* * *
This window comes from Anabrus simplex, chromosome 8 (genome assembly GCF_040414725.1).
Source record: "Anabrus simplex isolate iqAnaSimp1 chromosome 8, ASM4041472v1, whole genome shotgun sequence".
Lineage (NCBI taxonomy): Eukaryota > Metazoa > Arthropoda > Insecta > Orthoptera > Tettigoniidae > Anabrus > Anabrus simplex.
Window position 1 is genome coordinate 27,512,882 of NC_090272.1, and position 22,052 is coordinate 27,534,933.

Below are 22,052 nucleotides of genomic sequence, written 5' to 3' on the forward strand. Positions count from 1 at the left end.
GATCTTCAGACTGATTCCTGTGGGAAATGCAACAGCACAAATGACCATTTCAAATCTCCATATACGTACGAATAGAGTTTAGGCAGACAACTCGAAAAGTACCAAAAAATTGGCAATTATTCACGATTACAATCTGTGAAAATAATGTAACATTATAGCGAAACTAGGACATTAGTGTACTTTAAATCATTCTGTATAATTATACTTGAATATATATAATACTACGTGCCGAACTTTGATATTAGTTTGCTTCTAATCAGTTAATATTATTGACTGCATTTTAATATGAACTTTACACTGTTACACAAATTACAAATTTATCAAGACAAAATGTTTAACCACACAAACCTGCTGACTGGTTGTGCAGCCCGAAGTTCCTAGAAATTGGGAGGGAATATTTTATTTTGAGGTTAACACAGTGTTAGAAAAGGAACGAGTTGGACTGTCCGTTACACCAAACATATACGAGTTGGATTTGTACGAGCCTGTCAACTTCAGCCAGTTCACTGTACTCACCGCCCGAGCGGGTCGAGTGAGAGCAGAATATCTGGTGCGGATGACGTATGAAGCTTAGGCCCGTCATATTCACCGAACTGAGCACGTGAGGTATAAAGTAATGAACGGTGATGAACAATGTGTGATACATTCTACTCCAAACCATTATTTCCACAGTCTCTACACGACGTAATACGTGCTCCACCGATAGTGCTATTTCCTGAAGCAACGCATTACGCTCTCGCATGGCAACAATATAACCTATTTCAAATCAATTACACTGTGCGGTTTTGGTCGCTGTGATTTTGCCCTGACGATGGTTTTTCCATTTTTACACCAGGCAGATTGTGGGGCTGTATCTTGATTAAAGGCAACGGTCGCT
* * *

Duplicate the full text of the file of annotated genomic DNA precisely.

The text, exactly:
This window comes from Anabrus simplex, chromosome 8 (genome assembly GCF_040414725.1).
Source record: "Anabrus simplex isolate iqAnaSimp1 chromosome 8, ASM4041472v1, whole genome shotgun sequence".
Lineage (NCBI taxonomy): Eukaryota > Metazoa > Arthropoda > Insecta > Orthoptera > Tettigoniidae > Anabrus > Anabrus simplex.
Window position 1 is genome coordinate 27,512,882 of NC_090272.1, and position 22,052 is coordinate 27,534,933.

Below are 22,052 nucleotides of genomic sequence, written 5' to 3' on the forward strand. Positions count from 1 at the left end.
GATCTTCAGACTGATTCCTGTGGGAAATGCAACAGCACAAATGACCATTTCAAATCTCCATATACGTACGAATAGAGTTTAGGCAGACAACTCGAAAAGTACCAAAAAATTGGCAATTATTCACGATTACAATCTGTGAAAATAATGTAACATTATAGCGAAACTAGGACATTAGTGTACTTTAAATCATTCTGTATAATTATACTTGAATATATATAATACTACGTGCCGAACTTTGATATTAGTTTGCTTCTAATCAGTTAATATTATTGACTGCATTTTAATATGAACTTTACACTGTTACACAAATTACAAATTTATCAAGACAAAATGTTTAACCACACAAACCTGCTGACTGGTTGTGCAGCCCGAAGTTCCTAGAAATTGGGAGGGAATATTTTATTTTGAGGTTAACACAGTGTTAGAAAAGGAACGAGTTGGACTGTCCGTTACACCAAACATATACGAGTTGGATTTGTACGAGCCTGTCAACTTCAGCCAGTTCACTGTACTCACCGCCCGAGCGGGTCGAGTGAGAGCAGAATATCTGGTGCGGATGACGTATGAAGCTTAGGCCCGTCATATTCACCGAACTGAGCACGTGAGGTATAAAGTAATGAACGGTGATGAACAATGTGTGATACATTCTACTCCAAACCATTATTTCCACAGTCTCTACACGACGTAATACGTGCTCCACCGATAGTGCTATTTCCTGAAGCAACGCATTACGCTCTCGCATGGCAACAATATAACCTATTTCAAATCAATTACACTGTGCGGTTTTGGTCGCTGTGATTTTGCCCTGACGATGGTTTTTCCATTTTTACACCAGGCAGATTGTGGGGCTGTATCTTGATTAAAGGCAACGGTCGCT